The Hierarchy of Effects & Content Marketing
The Hierarchy of Effects is a model by Lavidge and Steiner (1961) usually applied to advertising. Here I want to explore how this model can be applied to content marketing to help you create the right sorts of content for the type of influence you’re looking to have on your audience.
The Hierarchy of Effects model presents six stages a customer is deemed to go through from first becoming aware of a product to making the purchase.
The classic order of the stages in the Hierarchy of Effects model is:
These 6 stages, a clear reflection of the sales funnel, are divided into 3 categories of human behaviour:
Awareness and Knowledge = Cognitive
The cognitive stage is all about information processing. The extent of processing a customer does depends on both their ability and motivation to parse the information at hand (Petty, 1980). As such, to appeal to customers at the earliest stages of the sales funnel, your content should:
Clearly convey the important information you want your customers to know, like a key product benefit or a brand attribute. Be designed and written with the abilities and capabilities of your target customers in mind. Motivate engagement by, for instance, including a fun hook that makes your target audience personally identify with the content.
Liking and Preference = Affective
This stage is about attitude formation – the way customers feel about your brand. To influence your customers at this stage, your content should bring across the sort of feeling you want your brand to be associated with. As a result, this content shouldn’t be focused on a product, but rather on emotions, lifestyle, values and other factors that can help you to change and shape your customer’s attitude.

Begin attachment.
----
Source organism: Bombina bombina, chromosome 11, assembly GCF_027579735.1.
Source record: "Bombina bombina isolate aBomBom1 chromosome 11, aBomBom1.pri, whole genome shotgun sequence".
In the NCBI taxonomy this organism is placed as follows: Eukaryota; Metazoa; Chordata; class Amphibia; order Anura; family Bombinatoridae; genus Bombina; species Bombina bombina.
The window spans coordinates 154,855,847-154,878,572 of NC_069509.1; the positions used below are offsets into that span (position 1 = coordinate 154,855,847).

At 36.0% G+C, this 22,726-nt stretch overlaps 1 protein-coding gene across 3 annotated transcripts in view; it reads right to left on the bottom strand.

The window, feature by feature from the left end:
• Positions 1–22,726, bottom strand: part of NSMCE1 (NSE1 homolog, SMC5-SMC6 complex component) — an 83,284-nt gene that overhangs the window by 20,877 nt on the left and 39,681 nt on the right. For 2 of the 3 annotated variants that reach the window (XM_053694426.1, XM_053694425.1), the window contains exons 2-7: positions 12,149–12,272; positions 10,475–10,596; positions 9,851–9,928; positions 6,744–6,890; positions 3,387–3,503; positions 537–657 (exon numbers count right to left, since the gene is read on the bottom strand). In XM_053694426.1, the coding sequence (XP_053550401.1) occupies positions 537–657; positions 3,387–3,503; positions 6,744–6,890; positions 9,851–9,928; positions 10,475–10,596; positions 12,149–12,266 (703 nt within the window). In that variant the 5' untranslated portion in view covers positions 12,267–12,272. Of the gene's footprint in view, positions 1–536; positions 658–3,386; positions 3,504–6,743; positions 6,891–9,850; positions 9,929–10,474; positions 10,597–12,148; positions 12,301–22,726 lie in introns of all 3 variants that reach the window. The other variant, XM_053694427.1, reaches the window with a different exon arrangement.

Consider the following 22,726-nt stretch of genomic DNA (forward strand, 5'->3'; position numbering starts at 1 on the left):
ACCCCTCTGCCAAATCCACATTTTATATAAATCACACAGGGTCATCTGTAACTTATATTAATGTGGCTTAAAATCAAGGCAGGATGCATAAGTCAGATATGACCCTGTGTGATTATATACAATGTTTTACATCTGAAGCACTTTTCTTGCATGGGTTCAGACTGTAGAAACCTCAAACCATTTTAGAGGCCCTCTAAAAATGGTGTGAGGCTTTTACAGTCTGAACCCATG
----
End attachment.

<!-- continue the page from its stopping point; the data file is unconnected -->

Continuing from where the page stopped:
To make the difference between Cognitive and Affective focused communications clearer, I’d like to show you two examples from Dove. The first one is cognitive, it’s very straight forward and communicates the benefit of using the brand’s product. Now watch the second one:
The second one is affective, it’s one of the videos from their real beauty campaign.This content is not about any of their products in particular at all, it’s about the emotions Dove would like customers to associate with their brand.
Conviction and Purchase = Conative
Yeah, I didn’t know what Conative was when I first encountered it either. It’s defined as
“The aspect of mental processes or behaviour directed towards action or change and including impulse, desire, volition and striving”
If the cognitive is to do with intellect, the affective to do with emotion, then the conative is how a person acts in response to intellect and emotion.
This is the decisive behaviour that drives the action of making a purchase, or that of a customer adding your offering to their list of considerations, or simply the rise of purchase intent.
Content for these final stages – the ultimate goal of your initiative – is your lead-generating and conversions oriented content. This needs to, for example:
Instil confidence in your product or offering, for example, through customer reviews.
Improve user experience of your product or service for retention, for instance, through tutorials
Convince customers of their need for a service, e.g. through guides or thought leadership.
Why You Should Care About the Hierarchy Affect
Content Marketing isn’t as young as we would like it to be anymore, its success is also its weakness: There’s just so much content out there. The attention span of your target customers is very (!) limited, as such you need to target your content as carefully as possible.
The behaviour sequence argued by this model is think -> feel -> do
That being said, taking this model at face value can be problematic as we explore below.